YOKOHAMA, Japan (Reuters) - Japan’s Nissan Motor Co formally launched its zero emissions Leaf vehicle, an electric car boasting a range of 200 kms (124 miles) and billed as the first of its type to be sold on a large scale.
Nissan and Renault are counting on an aggressive push into the nascent electric car market to boost their brand image -- much as the Prius hybrid did for Toyota Motor Corp.
Electric vehicles (EVs) are considered a promising alternative to internal combustion engine cars as governments seek to cut the world’s dependency on fossil fuels, but their relatively short range and high price have long challenged the industry.
“When you take the scale of their (Nissan‘s) commitment, it’s a big bet,” Kurt Sanger, auto analyst at Deutsche Securities, said on Friday.
“The challenge for Nissan is to capitalize on its early lead and solidify in consumers’ minds the perception that EVs equal Nissan,” Sanger said, adding: “It’s hard to find a car maker that’s not planning an electric car over the next five years.”
Nissan said the five-seater hatchback was rated with a range of 200 km (124 miles) on a full charge under Japanese test standards, although Californian authorities have rated it at 160 km (100 miles) and another U.S. agency at just 73 miles.
It comes with a suggested retail price of 3.76 million yen ($44,900), discounted to 2.98 million yen in Japan with government subsidies. In the United States, the Leaf will cost about $25,000 after a federal tax credit and in Europe about 30,000 euros before subsidies.
“With today’s launch ... we mark the start of a new era for the global auto industry as well as for a sustainable, low-carbon society,” Nissan Chief Operating Officer Toshiyuki Shiga, standing next to a sky-blue Leaf at Nissan’s headquarters in the port city of Yokohama, told hundreds of journalists.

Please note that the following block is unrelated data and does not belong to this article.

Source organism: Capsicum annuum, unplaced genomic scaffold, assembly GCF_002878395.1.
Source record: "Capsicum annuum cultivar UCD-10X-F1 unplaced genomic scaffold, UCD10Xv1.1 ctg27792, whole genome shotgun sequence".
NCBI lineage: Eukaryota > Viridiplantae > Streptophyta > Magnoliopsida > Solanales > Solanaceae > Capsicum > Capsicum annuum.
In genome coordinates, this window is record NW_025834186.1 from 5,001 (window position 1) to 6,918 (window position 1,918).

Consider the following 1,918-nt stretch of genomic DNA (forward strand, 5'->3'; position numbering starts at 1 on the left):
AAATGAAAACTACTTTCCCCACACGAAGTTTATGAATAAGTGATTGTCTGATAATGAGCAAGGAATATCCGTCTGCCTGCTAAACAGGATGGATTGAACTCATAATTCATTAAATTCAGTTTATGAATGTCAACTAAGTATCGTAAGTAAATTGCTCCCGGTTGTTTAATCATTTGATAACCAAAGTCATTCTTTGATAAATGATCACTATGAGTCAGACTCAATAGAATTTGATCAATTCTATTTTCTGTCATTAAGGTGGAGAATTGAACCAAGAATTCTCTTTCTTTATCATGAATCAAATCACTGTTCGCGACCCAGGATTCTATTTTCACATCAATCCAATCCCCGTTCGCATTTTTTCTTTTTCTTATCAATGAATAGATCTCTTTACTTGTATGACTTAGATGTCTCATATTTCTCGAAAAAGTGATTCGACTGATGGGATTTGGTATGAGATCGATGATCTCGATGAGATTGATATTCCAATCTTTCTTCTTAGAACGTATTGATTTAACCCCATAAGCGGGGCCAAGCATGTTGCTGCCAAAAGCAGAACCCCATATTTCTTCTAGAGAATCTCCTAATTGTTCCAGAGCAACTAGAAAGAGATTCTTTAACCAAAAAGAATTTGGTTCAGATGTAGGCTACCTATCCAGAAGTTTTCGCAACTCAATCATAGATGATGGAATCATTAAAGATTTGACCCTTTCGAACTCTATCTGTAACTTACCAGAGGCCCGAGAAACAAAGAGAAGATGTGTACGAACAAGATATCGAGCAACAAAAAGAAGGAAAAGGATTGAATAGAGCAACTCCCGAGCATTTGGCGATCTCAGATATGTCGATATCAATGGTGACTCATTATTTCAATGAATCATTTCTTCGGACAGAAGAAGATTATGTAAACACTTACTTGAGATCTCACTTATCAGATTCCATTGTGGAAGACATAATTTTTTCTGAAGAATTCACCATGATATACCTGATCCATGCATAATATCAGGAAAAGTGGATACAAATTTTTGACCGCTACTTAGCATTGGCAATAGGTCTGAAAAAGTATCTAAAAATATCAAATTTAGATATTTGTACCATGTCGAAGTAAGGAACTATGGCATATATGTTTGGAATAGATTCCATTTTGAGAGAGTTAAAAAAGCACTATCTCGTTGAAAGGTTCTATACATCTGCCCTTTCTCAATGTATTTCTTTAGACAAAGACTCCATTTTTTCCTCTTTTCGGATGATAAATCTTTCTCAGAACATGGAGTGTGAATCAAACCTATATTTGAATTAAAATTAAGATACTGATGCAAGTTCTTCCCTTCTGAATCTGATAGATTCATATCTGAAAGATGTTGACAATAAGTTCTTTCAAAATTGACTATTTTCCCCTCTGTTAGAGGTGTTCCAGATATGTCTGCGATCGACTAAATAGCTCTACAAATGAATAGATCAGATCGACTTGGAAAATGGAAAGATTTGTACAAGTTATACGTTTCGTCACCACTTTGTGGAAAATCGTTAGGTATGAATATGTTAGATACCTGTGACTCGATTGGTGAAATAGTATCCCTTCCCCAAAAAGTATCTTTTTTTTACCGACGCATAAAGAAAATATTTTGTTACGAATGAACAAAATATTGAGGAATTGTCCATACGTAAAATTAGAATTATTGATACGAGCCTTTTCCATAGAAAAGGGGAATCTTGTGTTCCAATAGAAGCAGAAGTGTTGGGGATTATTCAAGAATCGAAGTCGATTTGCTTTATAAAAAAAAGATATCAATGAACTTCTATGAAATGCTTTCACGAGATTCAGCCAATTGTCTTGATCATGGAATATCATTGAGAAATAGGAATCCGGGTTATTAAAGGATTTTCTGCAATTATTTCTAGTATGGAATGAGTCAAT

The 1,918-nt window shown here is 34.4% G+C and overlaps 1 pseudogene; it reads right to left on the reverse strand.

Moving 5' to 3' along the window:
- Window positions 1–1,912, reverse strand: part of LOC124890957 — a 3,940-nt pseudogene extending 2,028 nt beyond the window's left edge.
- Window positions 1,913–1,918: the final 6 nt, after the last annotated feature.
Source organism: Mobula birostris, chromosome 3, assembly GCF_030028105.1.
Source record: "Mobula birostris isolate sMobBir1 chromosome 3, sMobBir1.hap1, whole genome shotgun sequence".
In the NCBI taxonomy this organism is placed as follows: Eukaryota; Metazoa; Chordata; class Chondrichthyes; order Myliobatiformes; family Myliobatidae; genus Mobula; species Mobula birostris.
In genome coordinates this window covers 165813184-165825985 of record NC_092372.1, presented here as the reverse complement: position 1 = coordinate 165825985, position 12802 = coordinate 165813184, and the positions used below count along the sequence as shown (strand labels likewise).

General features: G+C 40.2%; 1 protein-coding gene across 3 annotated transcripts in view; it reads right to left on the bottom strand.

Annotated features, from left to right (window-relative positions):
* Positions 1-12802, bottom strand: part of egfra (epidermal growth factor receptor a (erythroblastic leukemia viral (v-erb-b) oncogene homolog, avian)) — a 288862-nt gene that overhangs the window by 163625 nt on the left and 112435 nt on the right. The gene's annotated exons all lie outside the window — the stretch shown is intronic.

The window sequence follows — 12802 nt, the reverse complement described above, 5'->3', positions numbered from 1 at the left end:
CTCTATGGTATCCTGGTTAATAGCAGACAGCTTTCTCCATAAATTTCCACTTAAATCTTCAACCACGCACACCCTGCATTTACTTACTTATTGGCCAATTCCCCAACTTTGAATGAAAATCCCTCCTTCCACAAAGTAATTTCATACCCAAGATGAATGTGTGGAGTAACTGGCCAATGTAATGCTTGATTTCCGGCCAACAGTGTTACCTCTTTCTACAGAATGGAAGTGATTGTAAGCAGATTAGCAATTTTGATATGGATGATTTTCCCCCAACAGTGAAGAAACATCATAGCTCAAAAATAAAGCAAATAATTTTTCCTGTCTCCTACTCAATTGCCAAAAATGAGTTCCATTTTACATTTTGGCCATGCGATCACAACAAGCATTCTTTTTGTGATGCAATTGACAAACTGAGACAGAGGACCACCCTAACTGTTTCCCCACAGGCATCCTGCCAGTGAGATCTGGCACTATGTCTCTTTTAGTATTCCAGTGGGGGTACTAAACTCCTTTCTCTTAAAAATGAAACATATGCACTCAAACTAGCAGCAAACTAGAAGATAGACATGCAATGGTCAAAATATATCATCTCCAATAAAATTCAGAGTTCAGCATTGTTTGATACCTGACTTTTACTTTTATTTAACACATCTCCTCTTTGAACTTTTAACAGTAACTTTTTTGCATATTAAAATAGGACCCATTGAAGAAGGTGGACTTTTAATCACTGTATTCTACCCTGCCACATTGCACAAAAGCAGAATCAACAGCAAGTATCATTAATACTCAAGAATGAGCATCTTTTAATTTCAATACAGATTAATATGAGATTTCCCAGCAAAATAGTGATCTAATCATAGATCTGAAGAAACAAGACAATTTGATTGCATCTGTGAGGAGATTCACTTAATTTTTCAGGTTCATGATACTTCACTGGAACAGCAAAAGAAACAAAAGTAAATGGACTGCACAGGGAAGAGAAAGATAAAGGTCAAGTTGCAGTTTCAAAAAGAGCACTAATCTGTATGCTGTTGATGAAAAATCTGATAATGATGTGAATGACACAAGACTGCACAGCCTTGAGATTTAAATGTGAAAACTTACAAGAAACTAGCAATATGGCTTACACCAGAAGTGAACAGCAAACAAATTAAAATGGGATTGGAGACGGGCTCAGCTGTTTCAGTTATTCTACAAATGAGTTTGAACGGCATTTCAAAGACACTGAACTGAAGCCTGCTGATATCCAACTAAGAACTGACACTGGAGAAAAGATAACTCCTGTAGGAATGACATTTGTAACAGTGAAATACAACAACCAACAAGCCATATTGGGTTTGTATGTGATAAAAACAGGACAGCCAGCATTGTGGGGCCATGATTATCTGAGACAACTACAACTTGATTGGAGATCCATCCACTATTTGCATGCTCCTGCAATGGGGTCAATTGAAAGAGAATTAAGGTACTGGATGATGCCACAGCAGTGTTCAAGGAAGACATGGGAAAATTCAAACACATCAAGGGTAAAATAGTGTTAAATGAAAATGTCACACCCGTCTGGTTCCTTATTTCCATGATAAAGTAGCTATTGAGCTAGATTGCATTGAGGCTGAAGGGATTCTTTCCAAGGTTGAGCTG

Delivery of the car will start in Japan and select U.S. states this month, followed by the first European markets in January. Nissan has already filled a maximum initial order for 6,000 Leafs in Japan and 20,000 units in the United States, set to reach customers over the next year or so.
Nissan is not the first major automaker to mass-produce an electric car. That honor belongs to Mitsubishi Motors, which launched the smaller, egg-shaped i-MiEV last year.
But Nissan and Renault SA, are aiming to be the top sellers in the market, which they expect to make up a tenth of new vehicle sales globally by 2020.
The partners have earmarked $5 billion over the next few years to mass-produce electric vehicles and the batteries that power them. By 2013, the alliance will have the capacity to produce 500,000 batteries, some of which will be used for hybrid models.
Until production of the Leaf begins in the United States at the end of 2012 and in Britain after that, output would be limited to 50,000 units a year, Shiga said.
Mitsubishi Motors’ i-MiEV costs 2.84 million yen in Japan after subsidies, and cumulative sales hit 5,000 units last month after its launch in July 2009.
The EV subsidies are applicable only until the end of Japan’s fiscal year, on March 31. The government has yet to announce its incentive policy beyond that date.
As automakers including Volkswagen AG and Toyota Motor Corp roll out their EVs in the coming years, they will need to educate consumers to quash misconceptions and prepare them for features unique to EVs.
At Friday’s launch, Nissan showed video images of the Leaf undergoing vigorous tests -- including being struck by an artificial lightning bolt in a lab and emerging unharmed from flooded waters that came up to its headlights.
While most big automakers have plans to develop EVs, General Motors and Toyota are for now looking to compete against the Leaf with plug-in hybrids which can which can run both in EV mode and on gasoline. GM will begin selling its Chevrolet Volt “range extender” in the United States this month, while Toyota’s plug-in Prius hybrid is due by 2012.
To address “range anxiety” on the Leaf, Nissan has installed normal charging spots at about 2,200 dealers around Japan, and quick chargers capable of charging to 80 percent capacity in 30 minutes, at 200 sites.
An onboard computer connected to a data center tells drivers how much power they have left and how far they can travel.
Nissan is putting would-be buyers through a vetting process to make sure they are the right fit for an EV. Anyone driving more than 100 miles a day regularly would be steered to a traditional gasoline or diesel car, while in some markets, Nissan will give customers with occasional long-distance driving needs an option to rent a conventional car at a low price.
Editing by Edwina Gibbs and David Fox